For a decade, the Southern Entertainment Awards (SEAs) has provided independent rap artists, producers, DJs, event promoters, and music fanatics with the chance to enjoy panel discussions, artist showcases, and a star-filled awards ceremony.
Everyone from the likes of Def Jam Records’ Big K.R.I.T., Grand Hustle’s B.O.B., Southern rap heavyweight Gucci Mane, Memphis' own Yo Gotti and platinum producer Drumma Boy, and even female rap superstar Nicki Minaj have graced the event with their presence over the years.
Although it's been held in Memphis for the last two years, the SEAs will celebrate its 10th annual conference and award show in Nashville (the city where it began) from March 21st-24th at the Embassy Suites and Marathon Music Works, among other venues.
“We’re embarking on 10 years. Not too many other events can say that,” said Janiro Hawkins, co-founder of the SEAs. “The Source Awards didn’t even last five years, so it’s been a blessing that after 10 years of hard work and labor and red tape, we’re still here, because it’s not easy for African-American males who are entrepreneurs to do what we’re doing in any city.”
Guest panelists and performers for the event will include Big K.R.I.T., Memphis native and Interscope Records signee Don Trip, Grammy Award-winning producer/songwriter Syience, and others.
“From the conference, [independent artists and DJs] can expect to get some guidance and direction on what their next step needs to be,” Hawkins said. “In addition to that, they can network with some key individuals and DJs throughout the market to build long-lasting relationships. The conference will have different topics up for discussion on a panel that individuals can sit in on. They can learn about marketing, how to get songs on radio, how to protect their music, and earn money from their music legally.”
Although the event's primary objective is to help launch the careers of aspiring entertainers in the Southern region, the SEAs is most notable for its award ceremony. Some of its past nominees, winners and performers include Yo Gotti, Drumma Boy, Big K.R.I.T., Gucci Mane, Kinfolk Kia Shine, La Chat, and Gangsta Boo.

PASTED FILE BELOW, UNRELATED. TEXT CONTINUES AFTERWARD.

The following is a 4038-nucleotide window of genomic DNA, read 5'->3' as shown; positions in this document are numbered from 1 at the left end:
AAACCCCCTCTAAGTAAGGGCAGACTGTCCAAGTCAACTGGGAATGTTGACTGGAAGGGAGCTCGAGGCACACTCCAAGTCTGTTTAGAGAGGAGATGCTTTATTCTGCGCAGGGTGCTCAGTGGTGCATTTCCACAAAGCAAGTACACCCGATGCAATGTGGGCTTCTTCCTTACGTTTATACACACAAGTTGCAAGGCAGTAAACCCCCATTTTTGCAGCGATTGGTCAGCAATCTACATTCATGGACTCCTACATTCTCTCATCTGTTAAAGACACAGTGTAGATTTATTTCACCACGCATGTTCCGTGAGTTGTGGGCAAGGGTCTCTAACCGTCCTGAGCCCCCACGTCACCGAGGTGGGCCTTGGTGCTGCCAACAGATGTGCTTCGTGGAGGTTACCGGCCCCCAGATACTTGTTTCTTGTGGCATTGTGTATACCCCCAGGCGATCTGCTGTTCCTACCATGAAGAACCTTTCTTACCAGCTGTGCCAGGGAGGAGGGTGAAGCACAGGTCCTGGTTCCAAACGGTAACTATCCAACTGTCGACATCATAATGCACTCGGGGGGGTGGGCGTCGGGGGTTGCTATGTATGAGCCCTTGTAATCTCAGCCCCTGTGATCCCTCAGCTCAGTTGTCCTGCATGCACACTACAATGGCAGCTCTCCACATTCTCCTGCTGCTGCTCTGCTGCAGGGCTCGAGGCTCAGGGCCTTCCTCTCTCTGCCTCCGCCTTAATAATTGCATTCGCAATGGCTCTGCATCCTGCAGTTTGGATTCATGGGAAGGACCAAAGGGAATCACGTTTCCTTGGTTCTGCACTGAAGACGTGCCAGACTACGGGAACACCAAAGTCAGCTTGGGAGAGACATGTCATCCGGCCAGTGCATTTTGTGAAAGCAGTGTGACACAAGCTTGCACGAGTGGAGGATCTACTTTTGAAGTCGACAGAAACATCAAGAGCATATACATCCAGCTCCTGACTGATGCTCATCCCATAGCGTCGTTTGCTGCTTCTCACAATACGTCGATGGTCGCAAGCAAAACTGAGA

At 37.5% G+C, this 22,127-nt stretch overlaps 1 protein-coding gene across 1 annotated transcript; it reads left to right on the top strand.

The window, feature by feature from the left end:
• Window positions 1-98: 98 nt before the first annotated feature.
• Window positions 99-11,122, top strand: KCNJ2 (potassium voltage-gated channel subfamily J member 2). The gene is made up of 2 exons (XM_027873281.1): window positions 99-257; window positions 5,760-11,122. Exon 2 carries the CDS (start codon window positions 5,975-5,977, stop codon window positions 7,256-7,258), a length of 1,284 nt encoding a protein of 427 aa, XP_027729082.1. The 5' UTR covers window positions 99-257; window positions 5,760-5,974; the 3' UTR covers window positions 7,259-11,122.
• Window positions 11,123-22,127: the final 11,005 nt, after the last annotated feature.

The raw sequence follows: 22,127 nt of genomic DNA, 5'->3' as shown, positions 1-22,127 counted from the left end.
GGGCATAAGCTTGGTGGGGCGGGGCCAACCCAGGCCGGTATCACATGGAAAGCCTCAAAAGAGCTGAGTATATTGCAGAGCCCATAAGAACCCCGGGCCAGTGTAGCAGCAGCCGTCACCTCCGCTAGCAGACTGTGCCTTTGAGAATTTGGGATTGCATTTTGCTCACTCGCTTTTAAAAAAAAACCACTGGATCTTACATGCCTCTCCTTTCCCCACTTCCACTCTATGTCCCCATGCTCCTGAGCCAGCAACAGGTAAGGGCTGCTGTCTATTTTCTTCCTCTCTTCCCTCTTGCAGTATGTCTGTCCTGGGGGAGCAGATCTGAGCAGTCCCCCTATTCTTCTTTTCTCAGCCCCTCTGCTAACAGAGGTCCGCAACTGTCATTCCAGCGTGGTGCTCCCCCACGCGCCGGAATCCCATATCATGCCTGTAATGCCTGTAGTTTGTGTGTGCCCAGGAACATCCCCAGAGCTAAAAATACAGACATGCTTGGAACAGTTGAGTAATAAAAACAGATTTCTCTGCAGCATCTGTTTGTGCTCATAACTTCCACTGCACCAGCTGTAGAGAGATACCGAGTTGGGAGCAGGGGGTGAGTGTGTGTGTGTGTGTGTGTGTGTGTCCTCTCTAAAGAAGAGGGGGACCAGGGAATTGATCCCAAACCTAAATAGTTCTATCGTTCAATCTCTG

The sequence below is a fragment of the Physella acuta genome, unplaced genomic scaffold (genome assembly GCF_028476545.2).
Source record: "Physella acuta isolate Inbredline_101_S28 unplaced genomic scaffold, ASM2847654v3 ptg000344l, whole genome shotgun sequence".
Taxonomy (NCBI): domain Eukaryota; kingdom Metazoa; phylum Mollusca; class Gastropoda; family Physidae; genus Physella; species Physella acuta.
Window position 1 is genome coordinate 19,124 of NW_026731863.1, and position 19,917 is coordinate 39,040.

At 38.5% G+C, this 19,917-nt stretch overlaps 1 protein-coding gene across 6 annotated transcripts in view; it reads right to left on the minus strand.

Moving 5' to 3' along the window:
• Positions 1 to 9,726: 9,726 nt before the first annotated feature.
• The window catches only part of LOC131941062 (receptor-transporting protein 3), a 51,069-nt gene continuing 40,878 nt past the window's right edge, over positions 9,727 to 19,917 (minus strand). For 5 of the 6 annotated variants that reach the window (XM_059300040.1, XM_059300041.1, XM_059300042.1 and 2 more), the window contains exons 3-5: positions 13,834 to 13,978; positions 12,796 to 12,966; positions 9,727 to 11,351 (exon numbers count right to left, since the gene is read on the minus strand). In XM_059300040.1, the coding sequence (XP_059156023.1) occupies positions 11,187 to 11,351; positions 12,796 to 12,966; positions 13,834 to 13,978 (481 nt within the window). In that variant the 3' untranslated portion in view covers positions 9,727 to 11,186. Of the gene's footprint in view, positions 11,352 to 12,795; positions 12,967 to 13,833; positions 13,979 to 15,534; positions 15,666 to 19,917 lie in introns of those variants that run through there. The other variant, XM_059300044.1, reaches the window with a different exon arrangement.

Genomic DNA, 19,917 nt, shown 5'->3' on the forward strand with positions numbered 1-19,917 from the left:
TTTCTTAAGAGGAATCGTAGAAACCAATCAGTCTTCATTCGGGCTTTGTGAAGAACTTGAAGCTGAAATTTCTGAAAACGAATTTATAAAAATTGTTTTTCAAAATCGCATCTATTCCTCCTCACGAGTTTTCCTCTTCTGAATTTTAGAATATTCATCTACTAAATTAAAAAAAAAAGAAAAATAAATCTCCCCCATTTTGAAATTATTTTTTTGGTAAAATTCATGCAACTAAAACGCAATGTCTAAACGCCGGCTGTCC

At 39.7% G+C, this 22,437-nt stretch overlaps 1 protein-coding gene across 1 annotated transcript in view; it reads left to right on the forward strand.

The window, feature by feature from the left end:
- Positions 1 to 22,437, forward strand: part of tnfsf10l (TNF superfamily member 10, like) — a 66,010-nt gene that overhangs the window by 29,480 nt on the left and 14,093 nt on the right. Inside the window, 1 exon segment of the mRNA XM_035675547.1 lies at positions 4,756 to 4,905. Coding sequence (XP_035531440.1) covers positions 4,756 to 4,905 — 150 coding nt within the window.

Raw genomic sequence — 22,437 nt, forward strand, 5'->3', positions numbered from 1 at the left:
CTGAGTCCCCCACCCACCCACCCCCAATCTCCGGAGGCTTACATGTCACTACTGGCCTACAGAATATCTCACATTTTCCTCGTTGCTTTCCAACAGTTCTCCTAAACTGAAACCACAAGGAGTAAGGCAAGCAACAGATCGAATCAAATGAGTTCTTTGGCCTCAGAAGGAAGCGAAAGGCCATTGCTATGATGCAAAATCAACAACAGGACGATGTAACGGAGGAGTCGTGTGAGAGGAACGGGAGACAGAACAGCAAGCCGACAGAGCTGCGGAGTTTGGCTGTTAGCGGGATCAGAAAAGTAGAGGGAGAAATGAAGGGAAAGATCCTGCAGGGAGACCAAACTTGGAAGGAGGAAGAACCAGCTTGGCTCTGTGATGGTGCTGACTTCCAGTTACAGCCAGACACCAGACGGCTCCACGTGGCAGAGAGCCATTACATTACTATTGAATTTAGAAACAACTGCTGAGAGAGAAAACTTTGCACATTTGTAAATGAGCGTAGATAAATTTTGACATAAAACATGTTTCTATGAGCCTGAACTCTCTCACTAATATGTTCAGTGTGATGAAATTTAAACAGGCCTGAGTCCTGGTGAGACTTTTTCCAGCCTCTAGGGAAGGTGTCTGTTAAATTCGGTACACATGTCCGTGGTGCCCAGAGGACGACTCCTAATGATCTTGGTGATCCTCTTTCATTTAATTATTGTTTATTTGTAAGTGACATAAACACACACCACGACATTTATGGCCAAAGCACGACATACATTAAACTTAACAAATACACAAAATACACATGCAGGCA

During the ceremony, awards are provided in more than 30 categories that include “Mixtape DJ of the Year,” “Number One DJ in the South,” “Producer of the Year,” “Magazine of the Year,” and “Website of the Year.”
Hawkins expects to have more than 750 people attend the 10th annual conference and award show. The price to attend the awards is $50, and the conference price is $50 as well.
Hawkins said the idea to create the SEAs came about after he and partner DJ Infamous dealt with so many independent artists and DJs at their music store, Platinum Bound Records, and noticed the lack of appreciation they receive for their hard work.
“Month after month, year after year, we saw that they weren’t being acknowledged for their work and contributions to music, especially the DJs, anywhere in the south,” Hawkins said. “Like from a grassroots, independent function. So what we did was look at the DJ in all the different facets of music that they touch and have an influence in. And that’s kinda how we branched out our categories. … it was based on what the DJ was instrumental in doing. That’s what started the event 10 years ago. We wanted to create a way for people to show their appreciation for a lot of these indie artists and DJs and individuals that are out here creating the music who ultimately may go on to become the next A-list artist. “
Since launching, the SEAs estimate to have impacted the careers of more than 5,000 nominees within the southern region. The first ever SEA event took place in Nashville in 2004. Since then, the event has migrated from various casino resorts in Tunica, Mississippi to both the Cannon Center and Cook Convention Center in Memphis, before returning to its birthplace in Nashville.
Hawkins said the company decided to bring the SEAs back to Nashville due to lack of support and assistance from the Memphis Convention and Visitor’s Bureau, city government, and the Memphis & Shelby County Music Commission. An increase in Memphis hotel rates was a contributing factor to the move as well.